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Virgule, etc. In the footsteps of Roger Vivier

French Accessory Maison Roger Vivier will present a retrospective exhibition at Palais de Tokyo in Paris, to celebrate its eponymous founder, inventor and benchmark reference in the history of fashion. With the Fashion Program, Palais de Tokyo explores innovative experiments in the field of fashion, creation or beauty, that marks the reinvention of the codes of presenting dressmaking, and changing our relationship to the body.
 

The exhibition, curated by Olivier Saillard with Jean-Julien Simonot overseeing the scenography, is designed as a pastiche of a museum dedicated to shoes. It reaffirms the archetypal elements of the Louvre or the Prado, drawing on Roger Vivier’s inspirations. A taste of Africa, for the Orient , the 18th century, French and English artists – these are all themes that the shoemaker shared with the most venerable art institutions. Visitors will be taken on a journey through a landscape of showcases, reminiscent of the 19th century and with the dated charm of conserved, historical objects. The shoes borrow titles and roles from particular works of art, used through the exhibition uses to gently mock the worlds of art and fashion. More an inventor than a shoemaker, Roger Vivier began his career in the 1930s and the 140 models exhibited in the “Saut du Loup” at the Palais de Tokyo retrace this path.

Roger Vivier saw the shoe as a piece of sculpture whose shape he ceaselessly questioned. “Lines have always enthralled me,” confided the shoemaker, “I’ll resketch my drawing five hundred times to check the exactness of the idea and respect the foot’s architecture.” Heels were his key component, from the stiletto, which he was the first to launch in 1954, to the “Etrave” (1958) and the “Choc” (1959) to the sinuous “Virgule”, or comma heel, which he designed as his own brand manifesto in 1963. The shape of the shoe was equally so captivating to him that in 1958 the upper was enhanced with the “Turk” or “Guitar” toe.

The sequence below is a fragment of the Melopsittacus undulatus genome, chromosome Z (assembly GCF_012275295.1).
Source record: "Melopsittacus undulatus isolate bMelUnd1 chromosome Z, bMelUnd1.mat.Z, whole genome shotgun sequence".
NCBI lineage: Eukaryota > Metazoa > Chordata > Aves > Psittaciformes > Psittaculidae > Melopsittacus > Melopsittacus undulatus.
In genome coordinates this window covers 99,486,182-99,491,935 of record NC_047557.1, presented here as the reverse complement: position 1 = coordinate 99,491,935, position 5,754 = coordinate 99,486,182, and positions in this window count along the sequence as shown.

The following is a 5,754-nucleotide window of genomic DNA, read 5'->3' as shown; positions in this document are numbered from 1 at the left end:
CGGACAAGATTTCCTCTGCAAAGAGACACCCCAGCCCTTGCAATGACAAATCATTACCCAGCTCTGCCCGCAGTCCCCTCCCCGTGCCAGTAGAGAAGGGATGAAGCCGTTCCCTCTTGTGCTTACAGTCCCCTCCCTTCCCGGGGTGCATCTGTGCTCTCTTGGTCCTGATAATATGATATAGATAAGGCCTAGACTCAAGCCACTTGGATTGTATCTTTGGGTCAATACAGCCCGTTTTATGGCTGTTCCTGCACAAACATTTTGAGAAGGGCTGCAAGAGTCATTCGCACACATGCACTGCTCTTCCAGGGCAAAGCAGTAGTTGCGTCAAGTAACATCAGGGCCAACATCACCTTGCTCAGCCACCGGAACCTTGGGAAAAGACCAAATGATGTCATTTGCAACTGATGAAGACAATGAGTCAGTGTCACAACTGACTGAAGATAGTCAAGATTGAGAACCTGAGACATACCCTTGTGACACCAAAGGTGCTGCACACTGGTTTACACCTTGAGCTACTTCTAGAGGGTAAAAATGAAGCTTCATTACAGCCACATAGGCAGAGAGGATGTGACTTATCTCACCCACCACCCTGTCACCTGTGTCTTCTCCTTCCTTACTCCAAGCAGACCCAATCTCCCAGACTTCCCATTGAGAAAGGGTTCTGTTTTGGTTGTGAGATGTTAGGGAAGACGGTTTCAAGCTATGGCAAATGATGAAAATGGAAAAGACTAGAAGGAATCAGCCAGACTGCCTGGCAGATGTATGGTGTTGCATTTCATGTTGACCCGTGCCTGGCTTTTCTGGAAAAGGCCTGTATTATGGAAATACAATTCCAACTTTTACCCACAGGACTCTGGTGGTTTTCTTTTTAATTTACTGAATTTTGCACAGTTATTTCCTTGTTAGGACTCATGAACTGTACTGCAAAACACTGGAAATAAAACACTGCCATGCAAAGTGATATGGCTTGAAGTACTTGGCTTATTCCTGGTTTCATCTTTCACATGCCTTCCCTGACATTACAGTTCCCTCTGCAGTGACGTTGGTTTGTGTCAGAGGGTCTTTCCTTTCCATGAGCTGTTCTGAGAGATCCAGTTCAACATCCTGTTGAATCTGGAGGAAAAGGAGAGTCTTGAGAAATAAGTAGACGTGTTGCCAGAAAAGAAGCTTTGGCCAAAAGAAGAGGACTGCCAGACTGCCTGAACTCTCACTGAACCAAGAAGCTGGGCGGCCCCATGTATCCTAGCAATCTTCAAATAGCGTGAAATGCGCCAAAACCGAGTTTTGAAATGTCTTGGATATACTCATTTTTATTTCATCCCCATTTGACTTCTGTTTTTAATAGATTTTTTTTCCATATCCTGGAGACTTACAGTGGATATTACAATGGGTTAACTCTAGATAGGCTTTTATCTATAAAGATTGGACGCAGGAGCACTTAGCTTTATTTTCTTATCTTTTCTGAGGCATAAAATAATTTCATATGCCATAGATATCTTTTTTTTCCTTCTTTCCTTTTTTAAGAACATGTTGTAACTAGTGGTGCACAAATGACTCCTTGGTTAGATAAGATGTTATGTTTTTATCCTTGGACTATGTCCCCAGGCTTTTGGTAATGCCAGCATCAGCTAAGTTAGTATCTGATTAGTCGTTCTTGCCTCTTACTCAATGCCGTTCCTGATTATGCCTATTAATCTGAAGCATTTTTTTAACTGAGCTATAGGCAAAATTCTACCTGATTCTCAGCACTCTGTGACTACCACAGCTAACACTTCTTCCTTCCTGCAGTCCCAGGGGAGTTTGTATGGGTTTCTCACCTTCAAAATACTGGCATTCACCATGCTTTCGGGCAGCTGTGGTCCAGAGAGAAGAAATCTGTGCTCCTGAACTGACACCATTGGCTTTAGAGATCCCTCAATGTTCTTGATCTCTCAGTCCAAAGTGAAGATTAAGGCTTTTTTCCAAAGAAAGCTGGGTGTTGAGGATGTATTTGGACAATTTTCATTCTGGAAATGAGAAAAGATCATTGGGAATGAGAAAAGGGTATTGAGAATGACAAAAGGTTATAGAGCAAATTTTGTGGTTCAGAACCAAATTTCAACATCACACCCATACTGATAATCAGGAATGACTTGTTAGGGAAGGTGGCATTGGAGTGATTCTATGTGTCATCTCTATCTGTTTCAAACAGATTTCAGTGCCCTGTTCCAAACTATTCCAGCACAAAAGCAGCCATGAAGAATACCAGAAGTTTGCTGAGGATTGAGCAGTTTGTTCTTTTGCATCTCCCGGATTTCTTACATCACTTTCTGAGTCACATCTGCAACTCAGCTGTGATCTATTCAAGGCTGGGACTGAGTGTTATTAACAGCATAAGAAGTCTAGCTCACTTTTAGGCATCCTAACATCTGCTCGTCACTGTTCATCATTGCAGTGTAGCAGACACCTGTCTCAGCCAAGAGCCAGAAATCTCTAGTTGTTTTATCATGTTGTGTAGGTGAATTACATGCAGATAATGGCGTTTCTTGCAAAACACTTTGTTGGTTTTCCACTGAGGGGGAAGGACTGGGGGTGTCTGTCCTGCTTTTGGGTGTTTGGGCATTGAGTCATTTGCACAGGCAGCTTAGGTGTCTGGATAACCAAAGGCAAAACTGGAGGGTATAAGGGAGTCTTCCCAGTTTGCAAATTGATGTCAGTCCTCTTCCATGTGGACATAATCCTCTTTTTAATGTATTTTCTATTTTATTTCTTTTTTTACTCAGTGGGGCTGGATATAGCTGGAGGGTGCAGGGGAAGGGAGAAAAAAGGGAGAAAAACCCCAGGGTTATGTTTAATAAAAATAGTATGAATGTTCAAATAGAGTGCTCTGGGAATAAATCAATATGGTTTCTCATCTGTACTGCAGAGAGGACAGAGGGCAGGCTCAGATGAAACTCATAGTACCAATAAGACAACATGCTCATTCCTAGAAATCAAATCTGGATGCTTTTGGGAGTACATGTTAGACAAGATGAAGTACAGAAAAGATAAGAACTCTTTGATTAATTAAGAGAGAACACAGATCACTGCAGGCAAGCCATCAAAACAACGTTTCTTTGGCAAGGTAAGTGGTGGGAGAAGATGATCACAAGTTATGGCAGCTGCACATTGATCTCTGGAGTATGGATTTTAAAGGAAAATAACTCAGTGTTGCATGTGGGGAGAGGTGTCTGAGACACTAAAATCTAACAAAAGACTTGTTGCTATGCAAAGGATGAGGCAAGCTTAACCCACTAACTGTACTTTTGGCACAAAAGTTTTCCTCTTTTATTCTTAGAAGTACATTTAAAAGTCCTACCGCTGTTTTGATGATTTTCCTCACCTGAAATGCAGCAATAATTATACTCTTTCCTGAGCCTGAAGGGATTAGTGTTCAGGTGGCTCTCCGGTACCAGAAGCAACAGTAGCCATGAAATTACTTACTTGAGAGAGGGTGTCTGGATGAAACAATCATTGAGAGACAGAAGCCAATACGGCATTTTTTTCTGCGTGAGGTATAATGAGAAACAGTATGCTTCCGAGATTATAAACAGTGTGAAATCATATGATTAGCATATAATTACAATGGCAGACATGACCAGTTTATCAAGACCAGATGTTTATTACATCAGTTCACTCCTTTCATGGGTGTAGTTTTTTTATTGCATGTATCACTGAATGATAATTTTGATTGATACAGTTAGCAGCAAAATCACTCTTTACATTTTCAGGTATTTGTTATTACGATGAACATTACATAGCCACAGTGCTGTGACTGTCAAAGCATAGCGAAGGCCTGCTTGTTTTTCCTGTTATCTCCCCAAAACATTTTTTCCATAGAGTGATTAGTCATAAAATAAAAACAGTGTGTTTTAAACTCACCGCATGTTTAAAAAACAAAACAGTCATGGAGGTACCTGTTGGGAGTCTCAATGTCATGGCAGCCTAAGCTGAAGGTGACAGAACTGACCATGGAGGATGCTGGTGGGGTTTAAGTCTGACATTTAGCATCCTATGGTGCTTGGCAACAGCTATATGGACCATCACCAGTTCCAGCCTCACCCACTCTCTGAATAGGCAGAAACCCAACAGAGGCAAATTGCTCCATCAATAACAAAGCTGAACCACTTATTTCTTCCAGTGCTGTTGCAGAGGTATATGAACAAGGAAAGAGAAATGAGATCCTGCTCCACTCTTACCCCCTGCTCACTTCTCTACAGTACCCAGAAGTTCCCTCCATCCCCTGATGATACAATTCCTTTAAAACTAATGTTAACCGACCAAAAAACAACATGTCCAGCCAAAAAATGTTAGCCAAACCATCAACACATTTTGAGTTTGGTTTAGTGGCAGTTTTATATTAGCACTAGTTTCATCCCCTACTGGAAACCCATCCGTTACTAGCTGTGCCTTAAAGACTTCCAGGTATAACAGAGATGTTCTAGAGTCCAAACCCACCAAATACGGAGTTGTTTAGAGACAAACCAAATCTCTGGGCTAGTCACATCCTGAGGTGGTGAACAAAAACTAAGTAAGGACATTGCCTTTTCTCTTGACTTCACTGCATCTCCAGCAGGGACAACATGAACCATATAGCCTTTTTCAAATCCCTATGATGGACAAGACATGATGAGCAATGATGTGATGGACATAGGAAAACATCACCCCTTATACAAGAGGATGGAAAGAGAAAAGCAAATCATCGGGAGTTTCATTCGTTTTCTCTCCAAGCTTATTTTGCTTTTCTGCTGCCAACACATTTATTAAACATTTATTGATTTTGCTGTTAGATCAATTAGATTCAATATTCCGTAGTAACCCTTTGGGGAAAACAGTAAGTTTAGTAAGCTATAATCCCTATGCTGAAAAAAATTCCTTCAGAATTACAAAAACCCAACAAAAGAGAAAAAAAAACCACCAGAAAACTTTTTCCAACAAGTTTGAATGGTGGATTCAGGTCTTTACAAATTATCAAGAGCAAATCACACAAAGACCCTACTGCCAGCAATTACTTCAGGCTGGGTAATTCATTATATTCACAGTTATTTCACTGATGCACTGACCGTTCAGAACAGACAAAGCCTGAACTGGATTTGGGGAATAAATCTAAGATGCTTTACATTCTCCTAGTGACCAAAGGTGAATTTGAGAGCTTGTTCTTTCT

A renovator of structure and surface, Roger Vivier has never shied away from embroidery, raising the shoe to a status of objet d’art with thanks due to the century-old expertise of Rébé and Lesage. The eminence of Roger Vivier was such that, in the 1950’, he was the only one of Christian Dior’s collaborators to have his name included alongside that of the couture designer. At that time, most Paris fashion shows from Schiaparelli to Yves Saint Laurent, resonated with the spirit of creativity that pushed Vivier to launch his own eponymous label in 1963.

History will also tell of Roger Vivier’s exceptional collection of female admirers. He designed the royal shoes for the Coronation of HM Queen Elizabeth II in 1953 and his creations were worn by the greatest figures of the day. This monarchic aura enticed others including the Duchess of Windsor and the Princess Soraya of Iran, who we like to imagine rubbing shoulders with Marlène Dietrich, Elizabeth Taylor, Jeanne Moreau and Brigitte Bardot... They couldn’t get enough of his shoes. Fun and surprising, these ladies donned high heels and also, like Catherine Deneuve in Buñuel’s “Belle de Jour” in 1967, flats with the celebrated silver buckle on the uppers. Since 2002, Maison Roger Vivier has been enriching its portfolio through the regular acquisition of exceptional pieces of its history, preciously guarded in France at the Musée de la Chaussure in Romans and including the 140 models to be exhibited at the Palais de Tokyo. In addition to the shoes and accessories from the Maison’s own archives, precious pieces from the world’s most important private and public art institutions have been loaned for this exhibition: the Metropolitan Museum of Art in New York, the Bata Shoe Museum in Toronto, the Musée de la Chaussure in Romans and Galliera, the City of Paris Fashion Museum.

A ces souliers et accessoires issus des archives de la maison s’ajoutent des prêts issus des plus importantes institutions mondiales, privées comme publiques : le Metropolitan Museum of Arts à New York, le BATA Shoes Museum de Toronto mais aussi le musée de la chaussure de Romans ou encore le Palais Galliera, musée de la mode de la Ville de Paris.

These fragments of fashion history have once again proven their contemporary importance under the impetus of Bruno Frisoni who, since 2002, has been the Creative Director for Maison Roger Vivier, perpetuating its unique international standing and reputation. With respect, creativity and modernity, he has transformed the Brand into one of Luxury Fashion Accessories, a symbol of Parisian chic elegantly epitomised by its ambassador, Ines de la Fressange. Always on the feet of the most elegant women like Carla Bruni-Sarkozy, Cate Blanchett, Anne Hathaway, Nicole Kidman and Julia Roberts, Bruno Frisoni mischievously draws new lines and shapes for the house collections, playing with, amongst others, the honourable “Virgule” heel that he uses as a punctuating emphasis in his creative design.

Curator: Olivier Saillard